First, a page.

I laugh because itís normal.

So should I speak? Should I shout and rave and declare that the world should not loving be this way? Should I declare that I am tired of the unsought attention and the undesired advances and the undeserved abuse? I donít even know if I can make my husband, whose idea of normality is completely removed from mine, see what Iím really trying to say. Even he, in his oafish attempts at solicitude, has moments where he, all unwitting, perpetuates this status quo.

If I really let myself focus on all of these things running through my mind, I start feeling the tears well up. Frustration flooding me, looking for an outlet. But if I let it out, there it is, yet another hysterical stereotype. Iíve grown used to it, so I clench my teeth and hold it in.

I donít cry because itís normal.

I know Iím not alone in this, I know Iím not a single voice crying into the void, and I donít want anything special. I want two couples who I count among my dearest friends, one black with a daughter and the other white with a son, to know their children will have the exact same opportunities. I love the fact that they talk to each other and those children as if they are family, due the same respect no matter how different they are. I want everyone to raise their kids the way my friends do. Those two children are brother and sister, in every way but blood, and all their differences will mean nothing in the face of that shared bond.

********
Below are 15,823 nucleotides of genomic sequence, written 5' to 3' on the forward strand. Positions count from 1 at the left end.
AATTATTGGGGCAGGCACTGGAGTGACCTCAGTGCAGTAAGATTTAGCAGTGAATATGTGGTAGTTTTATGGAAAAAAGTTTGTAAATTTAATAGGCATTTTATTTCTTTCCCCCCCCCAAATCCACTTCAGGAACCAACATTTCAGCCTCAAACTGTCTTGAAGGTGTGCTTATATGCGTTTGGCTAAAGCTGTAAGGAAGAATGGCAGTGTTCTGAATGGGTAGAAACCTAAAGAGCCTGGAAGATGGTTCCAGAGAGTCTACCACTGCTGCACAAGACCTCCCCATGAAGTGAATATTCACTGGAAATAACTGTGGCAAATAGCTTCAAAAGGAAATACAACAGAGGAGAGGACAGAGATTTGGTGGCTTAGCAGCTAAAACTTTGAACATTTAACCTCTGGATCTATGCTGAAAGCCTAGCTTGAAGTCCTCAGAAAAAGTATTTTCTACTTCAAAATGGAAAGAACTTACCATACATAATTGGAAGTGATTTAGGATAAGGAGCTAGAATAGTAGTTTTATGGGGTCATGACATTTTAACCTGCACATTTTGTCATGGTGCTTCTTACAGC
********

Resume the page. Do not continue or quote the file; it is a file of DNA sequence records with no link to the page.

Is it too much to ask for that to be normal?

(The woman turns back to the door, opening it and stepping through. From off-stage, a male voice calls ďhow was your day?Ē The woman turn to the audience again, and gives them a sad smile.)

Dec 8, 2016

Second Entry

Little Heart Attacks
Word count: 611

You know how people say that things can be as serious as a heart attack? Well, let me tell you, my heart attack left me in stitches. Actual, literal stitches, because they had to operate. You remember, of course.

Also, I thought it was funny as hell.